• syndrome
  • Whiplash due to The Referred Shoulder Impingement Syndrome was successfully treated using conventional treatments for shoulder impingement including anti inflammatory steroids and non steroids, and by avoiding the overhead position of shoulder impingement during the day and night time. (wikipedia.org)
  • The association between traumatic shaking, subdural hematoma and retinal hemorrhages was described in 1972 and referred to as whiplash shaken infant syndrome. (wikipedia.org)
  • sudden
  • Typical scenarios for rear-ends are a sudden deceleration by the first car (for example, to avoid someone crossing the street) so that the car behind does not have the time to brake and collides with the first. (wikipedia.org)
  • frequently
  • The "missing link" of whiplash may be towards or inside the shoulder and this would explain why neck therapy alone frequently does not give lasting relief. (wikipedia.org)
  • muscle
  • Often, the lognus colli muscle is weakened during whiplash and the sternocleidomastoid muscles become overworked as they compensate. (encyclopedia.com)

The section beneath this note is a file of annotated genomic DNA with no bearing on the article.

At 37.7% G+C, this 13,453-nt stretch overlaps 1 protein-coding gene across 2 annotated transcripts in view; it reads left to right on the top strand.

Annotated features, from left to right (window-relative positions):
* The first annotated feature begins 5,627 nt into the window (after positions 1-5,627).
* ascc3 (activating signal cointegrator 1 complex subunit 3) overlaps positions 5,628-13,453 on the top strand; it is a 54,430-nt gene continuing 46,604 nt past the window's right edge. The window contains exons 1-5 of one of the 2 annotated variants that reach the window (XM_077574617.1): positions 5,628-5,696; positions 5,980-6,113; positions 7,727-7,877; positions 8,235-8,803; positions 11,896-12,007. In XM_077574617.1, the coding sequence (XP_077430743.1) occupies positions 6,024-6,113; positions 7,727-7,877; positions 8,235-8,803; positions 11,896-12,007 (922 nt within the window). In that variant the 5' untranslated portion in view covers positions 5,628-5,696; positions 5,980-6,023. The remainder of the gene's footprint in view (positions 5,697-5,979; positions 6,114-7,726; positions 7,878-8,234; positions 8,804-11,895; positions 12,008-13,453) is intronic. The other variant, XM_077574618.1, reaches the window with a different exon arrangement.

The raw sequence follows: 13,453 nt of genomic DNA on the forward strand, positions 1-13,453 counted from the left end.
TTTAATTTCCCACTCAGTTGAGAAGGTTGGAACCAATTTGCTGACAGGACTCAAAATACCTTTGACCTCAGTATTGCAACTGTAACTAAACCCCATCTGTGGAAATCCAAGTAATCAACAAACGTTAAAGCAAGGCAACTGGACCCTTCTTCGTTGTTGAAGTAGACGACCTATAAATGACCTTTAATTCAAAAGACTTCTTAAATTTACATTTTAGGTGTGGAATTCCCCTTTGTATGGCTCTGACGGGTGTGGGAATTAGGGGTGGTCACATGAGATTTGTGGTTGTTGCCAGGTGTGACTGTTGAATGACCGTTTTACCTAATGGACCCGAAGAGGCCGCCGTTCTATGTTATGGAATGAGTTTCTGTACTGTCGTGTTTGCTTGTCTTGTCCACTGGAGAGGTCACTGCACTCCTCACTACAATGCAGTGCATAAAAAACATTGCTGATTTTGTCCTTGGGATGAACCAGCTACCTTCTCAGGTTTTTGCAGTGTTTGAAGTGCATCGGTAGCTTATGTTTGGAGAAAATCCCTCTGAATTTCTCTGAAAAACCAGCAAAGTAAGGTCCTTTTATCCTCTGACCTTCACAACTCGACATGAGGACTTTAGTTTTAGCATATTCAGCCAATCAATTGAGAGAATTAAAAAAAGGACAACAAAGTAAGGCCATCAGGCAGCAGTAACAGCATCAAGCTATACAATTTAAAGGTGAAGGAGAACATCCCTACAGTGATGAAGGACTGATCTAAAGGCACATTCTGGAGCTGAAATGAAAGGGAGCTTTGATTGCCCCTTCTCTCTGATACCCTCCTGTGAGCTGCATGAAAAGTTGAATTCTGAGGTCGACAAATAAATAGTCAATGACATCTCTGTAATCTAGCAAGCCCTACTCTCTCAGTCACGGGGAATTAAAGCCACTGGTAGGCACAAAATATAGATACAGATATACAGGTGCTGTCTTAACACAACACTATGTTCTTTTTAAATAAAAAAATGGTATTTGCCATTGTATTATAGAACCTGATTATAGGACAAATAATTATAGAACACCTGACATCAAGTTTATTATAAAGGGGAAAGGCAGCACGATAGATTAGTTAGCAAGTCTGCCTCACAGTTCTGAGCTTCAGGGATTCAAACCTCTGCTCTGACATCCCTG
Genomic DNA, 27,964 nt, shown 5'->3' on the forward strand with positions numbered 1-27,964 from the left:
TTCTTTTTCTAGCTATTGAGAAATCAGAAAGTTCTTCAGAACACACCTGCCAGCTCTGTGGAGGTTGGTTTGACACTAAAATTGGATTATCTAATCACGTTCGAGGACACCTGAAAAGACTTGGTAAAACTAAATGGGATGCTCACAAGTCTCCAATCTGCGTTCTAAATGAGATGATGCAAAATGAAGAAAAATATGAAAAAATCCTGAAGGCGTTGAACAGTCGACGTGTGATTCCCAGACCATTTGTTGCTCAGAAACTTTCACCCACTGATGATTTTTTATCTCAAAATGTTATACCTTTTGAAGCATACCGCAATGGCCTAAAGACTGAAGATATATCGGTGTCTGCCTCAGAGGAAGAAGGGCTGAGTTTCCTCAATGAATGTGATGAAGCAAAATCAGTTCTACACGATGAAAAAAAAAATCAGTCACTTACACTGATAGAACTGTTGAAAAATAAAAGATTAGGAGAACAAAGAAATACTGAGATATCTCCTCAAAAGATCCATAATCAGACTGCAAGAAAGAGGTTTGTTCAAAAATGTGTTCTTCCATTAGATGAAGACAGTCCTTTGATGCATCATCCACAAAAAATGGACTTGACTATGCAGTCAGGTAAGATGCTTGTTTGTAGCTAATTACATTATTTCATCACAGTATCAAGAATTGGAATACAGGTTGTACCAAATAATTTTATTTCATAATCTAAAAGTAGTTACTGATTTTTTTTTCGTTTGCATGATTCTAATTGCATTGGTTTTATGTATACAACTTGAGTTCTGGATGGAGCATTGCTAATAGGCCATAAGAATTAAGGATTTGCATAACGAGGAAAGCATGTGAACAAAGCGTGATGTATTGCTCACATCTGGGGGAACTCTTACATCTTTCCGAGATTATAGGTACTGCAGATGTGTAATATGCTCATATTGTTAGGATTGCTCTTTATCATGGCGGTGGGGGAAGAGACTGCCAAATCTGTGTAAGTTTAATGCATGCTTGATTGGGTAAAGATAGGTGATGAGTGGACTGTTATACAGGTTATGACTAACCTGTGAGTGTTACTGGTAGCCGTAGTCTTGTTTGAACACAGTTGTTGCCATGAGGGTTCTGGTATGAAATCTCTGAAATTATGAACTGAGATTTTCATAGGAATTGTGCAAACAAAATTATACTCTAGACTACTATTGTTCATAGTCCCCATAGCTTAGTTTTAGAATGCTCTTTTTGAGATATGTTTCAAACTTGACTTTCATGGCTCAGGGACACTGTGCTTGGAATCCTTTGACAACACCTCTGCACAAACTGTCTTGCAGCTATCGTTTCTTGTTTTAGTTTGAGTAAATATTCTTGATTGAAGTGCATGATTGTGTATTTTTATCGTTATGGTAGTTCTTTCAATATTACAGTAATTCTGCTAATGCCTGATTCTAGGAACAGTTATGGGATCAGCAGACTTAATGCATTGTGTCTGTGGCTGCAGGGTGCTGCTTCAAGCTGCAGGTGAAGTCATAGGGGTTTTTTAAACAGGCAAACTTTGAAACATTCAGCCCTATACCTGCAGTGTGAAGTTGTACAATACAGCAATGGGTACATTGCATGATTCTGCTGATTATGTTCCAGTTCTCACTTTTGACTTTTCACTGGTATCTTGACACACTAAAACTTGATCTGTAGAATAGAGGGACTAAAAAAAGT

• impact
  • When the neck bends backward during a whiplash impact, the joints can be compressed and then swell in response. (encyclopedia.com)
  • A whiplash impact can also damage the anterior longitudinal ligament, which is a tough band of tissue that runs down the front of the vertebral column and holds the vertebral bones together. (encyclopedia.com)
  • full
  • However, if one of the vehicles is significantly more rigid (e.g. the rear of a truck) then the deceleration is more typically reflected by the full closing speed for the less rigid vehicle. (wikipedia.org)
  • people
  • In the United Kingdom, 430,000 people made an insurance claim for whiplash in 2007, accounting for 14% of every driver's premium. (wikipedia.org)